Junior Dive Master

Divecrew are one of the first dive centres in the world to offer the Junior Dive Master Programme. This programme is aimed at the 15 to 17 year old diver. Divecrew have for years specialised in young divers as they are the future. As the UK’s only Gold Star IDC Centre, Divecrew piloted an open water course for young Autistic students. Despite many nay-sayers, Divecrew were successful in certifying the students having completed their open water, right here in the UK. Divecrew also teaches some of the top schools in the world and are a PADI approved Youth Training Centre. With the Autistic pilot group, it was the teachers, parents and school health and safety, saying these student cannot do this they will fail. They did achieve and it changed their social interaction and confidence incredibly!

Divecrew’s Master Instructor Martin said, ‘I have come across some really great young divers. One nicknamed Trigger, is just 14 years old, have close to 100 dives including liveaboards, is a Master Scuba Diver but then could not progress his diving to Dive Master until he is 18 years old. Trigger is a Junior Black Belt Karate Instructor. Diving needs to get up with the real world and actually some young people like a challenge. Like it or not, youngsters are given greater opportunities and therefore excel at earlier ages than us oldies at whatever they are interested in. Other sports have Junior Instructors, so why not scuba? I appreciate the issues of liability and of course, it is not always going to be appropriate for a Junior Dive Master to be involved with a course. However, there is always an instructor in direct supervision. Just imagine teaching a school with a Junior Dive Master present, what an inspiration.’

Divecrew raised the issue of Trigger with PADI and were informed no one can start their PADI Dive Master until they are 18 years old for legal/insurance reasons. One agency I work with instructors suggested a young wannabe diver should snorkel from the age of 10 to 16 years old before learning to dive! Amazing attitude. So, back to Trigger, he would have 4 years with no progression, diving would lose Trigger. So Divecrew decided to create is own opportunities. Starting with “Young Guns”. This is an opportunity for young divers to dive together (pleasure diving) under the watchful eye of a Master Instructor. These dives include shore diving, boat diving, diving inland and in the sea. Next up, “Dive Leader”. Young MSD divers can move onto the Divecrew Dive Leader Course. The outputs of this course are more demanding than the PADI Dive Master Course for adults.

With the introduction of the PADI Junior Dive Master what’s Divecrew’s view? Well first off the industry needs this and it needs to give young divers the opportunity. So much of scuba diving is antiquated and living in the past. Not all young divers are mature enough for this course true, but some are, and should be encouraged not blocked. The PADI Junior Dive Master is being field tested so it may evolve. At the moment, some of the syllabus does not make sense to Divecrew. Example. Skills circuit. As a Dive Master (Adult) you have to complete a skills circuit where each skill is demonstrated and scored from 1 to 5. PADI requires an overall score of 82 points, scoring at least a 3 on each skill, with at least one underwater skill scoring a 5. Total points available over 24 skills is 125. For Divecrew, 3’s and 82 points out of a possible 125 points, just does not cut it. Divecrew demands 5’s on each skill. Once these skills are achieved, a Dive Master at the behest of an Instructor can demonstrate the skills to students for them to mimic. However, a Junior Dive Master cannot demonstrate a skill but can assist on something like air sharing. So if a Junior Dive Master has scored 5 on a skill, is under the direct supervision of an Instructor, why can they not demonstrate if all other things are suitable and or appropriate? Makes little sense. When asked it was not to put the Junior Dive Master under undue pressure. They either want to demonstrate or they don’t.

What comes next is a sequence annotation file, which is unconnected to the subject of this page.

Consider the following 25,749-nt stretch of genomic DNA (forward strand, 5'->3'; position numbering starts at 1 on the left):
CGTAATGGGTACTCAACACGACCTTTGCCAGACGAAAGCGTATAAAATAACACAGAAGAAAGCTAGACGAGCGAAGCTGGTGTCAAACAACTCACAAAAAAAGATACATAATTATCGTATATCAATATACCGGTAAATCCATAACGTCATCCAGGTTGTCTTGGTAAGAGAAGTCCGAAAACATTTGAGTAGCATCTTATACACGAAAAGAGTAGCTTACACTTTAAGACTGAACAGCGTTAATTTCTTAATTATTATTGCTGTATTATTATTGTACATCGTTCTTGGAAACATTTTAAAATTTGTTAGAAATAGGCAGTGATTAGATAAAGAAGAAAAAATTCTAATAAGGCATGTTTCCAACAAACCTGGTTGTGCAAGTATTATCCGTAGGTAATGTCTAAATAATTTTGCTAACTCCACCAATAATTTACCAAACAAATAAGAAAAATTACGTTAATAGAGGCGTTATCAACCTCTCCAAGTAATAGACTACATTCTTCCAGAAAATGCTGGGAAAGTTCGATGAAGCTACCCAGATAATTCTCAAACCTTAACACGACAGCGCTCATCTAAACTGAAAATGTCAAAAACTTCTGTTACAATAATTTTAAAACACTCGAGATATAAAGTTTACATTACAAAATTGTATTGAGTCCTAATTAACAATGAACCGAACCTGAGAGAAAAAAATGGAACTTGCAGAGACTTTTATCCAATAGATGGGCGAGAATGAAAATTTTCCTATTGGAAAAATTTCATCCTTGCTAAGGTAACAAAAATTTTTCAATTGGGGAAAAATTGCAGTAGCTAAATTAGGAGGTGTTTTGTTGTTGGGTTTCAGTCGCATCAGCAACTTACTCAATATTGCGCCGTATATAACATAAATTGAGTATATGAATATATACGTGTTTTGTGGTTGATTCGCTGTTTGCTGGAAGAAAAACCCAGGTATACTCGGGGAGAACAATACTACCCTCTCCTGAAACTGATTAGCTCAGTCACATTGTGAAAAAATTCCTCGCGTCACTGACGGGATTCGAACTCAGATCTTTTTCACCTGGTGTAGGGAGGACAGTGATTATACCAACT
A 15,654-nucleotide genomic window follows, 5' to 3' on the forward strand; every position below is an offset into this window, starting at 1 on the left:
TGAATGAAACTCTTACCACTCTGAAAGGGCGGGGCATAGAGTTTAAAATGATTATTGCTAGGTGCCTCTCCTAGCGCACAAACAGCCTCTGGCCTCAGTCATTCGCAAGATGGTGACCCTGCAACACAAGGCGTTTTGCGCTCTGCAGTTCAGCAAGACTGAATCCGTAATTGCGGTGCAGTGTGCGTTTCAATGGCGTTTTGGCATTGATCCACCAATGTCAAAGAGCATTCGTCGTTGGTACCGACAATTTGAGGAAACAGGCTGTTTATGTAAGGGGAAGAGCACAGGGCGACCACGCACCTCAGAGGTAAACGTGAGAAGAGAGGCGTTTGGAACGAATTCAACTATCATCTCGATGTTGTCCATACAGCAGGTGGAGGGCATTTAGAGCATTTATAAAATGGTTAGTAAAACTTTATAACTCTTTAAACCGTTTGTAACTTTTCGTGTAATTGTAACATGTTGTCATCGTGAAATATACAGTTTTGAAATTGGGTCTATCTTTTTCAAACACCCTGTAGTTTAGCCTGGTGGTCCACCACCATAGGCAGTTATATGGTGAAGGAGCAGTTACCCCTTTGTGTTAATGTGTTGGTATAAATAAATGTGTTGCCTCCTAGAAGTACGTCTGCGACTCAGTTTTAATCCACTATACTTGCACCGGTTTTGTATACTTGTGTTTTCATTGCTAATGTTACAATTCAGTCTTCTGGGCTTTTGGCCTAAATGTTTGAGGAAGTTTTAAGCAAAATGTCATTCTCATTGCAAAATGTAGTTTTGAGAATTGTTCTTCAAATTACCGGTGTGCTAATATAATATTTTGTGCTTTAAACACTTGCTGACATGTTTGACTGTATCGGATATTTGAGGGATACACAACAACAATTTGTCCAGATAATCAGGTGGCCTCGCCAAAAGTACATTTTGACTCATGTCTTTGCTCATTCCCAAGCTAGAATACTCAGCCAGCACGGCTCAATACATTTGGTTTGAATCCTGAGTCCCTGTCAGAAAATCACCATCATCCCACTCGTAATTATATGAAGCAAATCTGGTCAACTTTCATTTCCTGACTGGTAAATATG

Divecrew are happy to be involved in the Junior Dive Master programme and are interested to see what the take up is.


Dry suit diving is COOL.

Diving in the UK’s temperate water, really needs a dry suit. So what are the benefits and how do they work?

Should I Own My Own Dive Kit Or Just Hire?

This is a question that Divecrew often gets asked.  Some customers come into our shop and say “it’s cheaper to just hire”.

Do you know that initially they are right it is cheaper, but is that the only measure that you are working on?

Benefits of hiring dive kit

You have more room in your luggage.  If you are travelling long haul, most airlines give you ample luggage room, but some shorter haul destinations are a bit miserly.  But did you know if you say you are a diver some airlines give you extra free luggage allowance.  You also avoid any servicing charges on regulators. To keep your regulators in tip top form you do need to ensure they are fully serviced in line with manufacturers requirements.  In my opinion those are the key benefits for hiring kit.


Benefits of Purchasing your own kit

The most significant is the fact that your kit will fit you correctly, it’s always better to visit your local dive store to seek professional advice while trying equipment on.

All too often we see people who have purchased products which are inexpensive, ill-fitting, not fit for purpose online and have had to deal with the hassle of trying to re-coup costs, time and effort sending something back overseas.

Once you have your own kit you become familiar with it and instinctively know how to use it. Adjustment settings on regulators, location of octos, clips and gauges, subtle additions of air into your BCD and finally correct weighting with your equipment.